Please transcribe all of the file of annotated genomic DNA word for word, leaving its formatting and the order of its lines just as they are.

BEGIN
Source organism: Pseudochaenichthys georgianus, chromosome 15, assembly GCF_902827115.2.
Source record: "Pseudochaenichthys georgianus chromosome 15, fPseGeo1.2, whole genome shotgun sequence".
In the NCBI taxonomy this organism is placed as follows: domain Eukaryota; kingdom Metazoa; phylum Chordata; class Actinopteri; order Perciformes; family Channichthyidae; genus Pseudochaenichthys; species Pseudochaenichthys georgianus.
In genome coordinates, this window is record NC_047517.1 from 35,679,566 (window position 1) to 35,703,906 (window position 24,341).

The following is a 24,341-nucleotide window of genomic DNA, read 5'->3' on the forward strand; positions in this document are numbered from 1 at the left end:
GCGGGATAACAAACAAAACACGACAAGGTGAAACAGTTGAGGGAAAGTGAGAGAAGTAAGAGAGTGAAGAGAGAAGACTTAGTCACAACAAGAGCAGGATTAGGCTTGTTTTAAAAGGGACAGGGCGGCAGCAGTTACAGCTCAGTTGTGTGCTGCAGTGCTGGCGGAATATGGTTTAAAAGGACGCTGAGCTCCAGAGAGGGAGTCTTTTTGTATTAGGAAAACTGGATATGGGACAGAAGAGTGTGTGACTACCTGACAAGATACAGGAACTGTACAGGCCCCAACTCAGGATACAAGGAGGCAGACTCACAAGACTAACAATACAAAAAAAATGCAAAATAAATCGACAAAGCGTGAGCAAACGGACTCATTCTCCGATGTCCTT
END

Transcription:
Source organism: Pseudochaenichthys georgianus, chromosome 15, assembly GCF_902827115.2.
Source record: "Pseudochaenichthys georgianus chromosome 15, fPseGeo1.2, whole genome shotgun sequence".
In the NCBI taxonomy this organism is placed as follows: domain Eukaryota; kingdom Metazoa; phylum Chordata; class Actinopteri; order Perciformes; family Channichthyidae; genus Pseudochaenichthys; species Pseudochaenichthys georgianus.
In genome coordinates, this window is record NC_047517.1 from 35,679,566 (window position 1) to 35,703,906 (window position 24,341).

The following is a 24,341-nucleotide window of genomic DNA, read 5'->3' on the forward strand; positions in this document are numbered from 1 at the left end:
GCGGGATAACAAACAAAACACGACAAGGTGAAACAGTTGAGGGAAAGTGAGAGAAGTAAGAGAGTGAAGAGAGAAGACTTAGTCACAACAAGAGCAGGATTAGGCTTGTTTTAAAAGGGACAGGGCGGCAGCAGTTACAGCTCAGTTGTGTGCTGCAGTGCTGGCGGAATATGGTTTAAAAGGACGCTGAGCTCCAGAGAGGGAGTCTTTTTGTATTAGGAAAACTGGATATGGGACAGAAGAGTGTGTGACTACCTGACAAGATACAGGAACTGTACAGGCCCCAACTCAGGATACAAGGAGGCAGACTCACAAGACTAACAATACAAAAAAAATGCAAAATAAATCGACAAAGCGTGAGCAAACGGACTCATTCTCCGATGTCCTT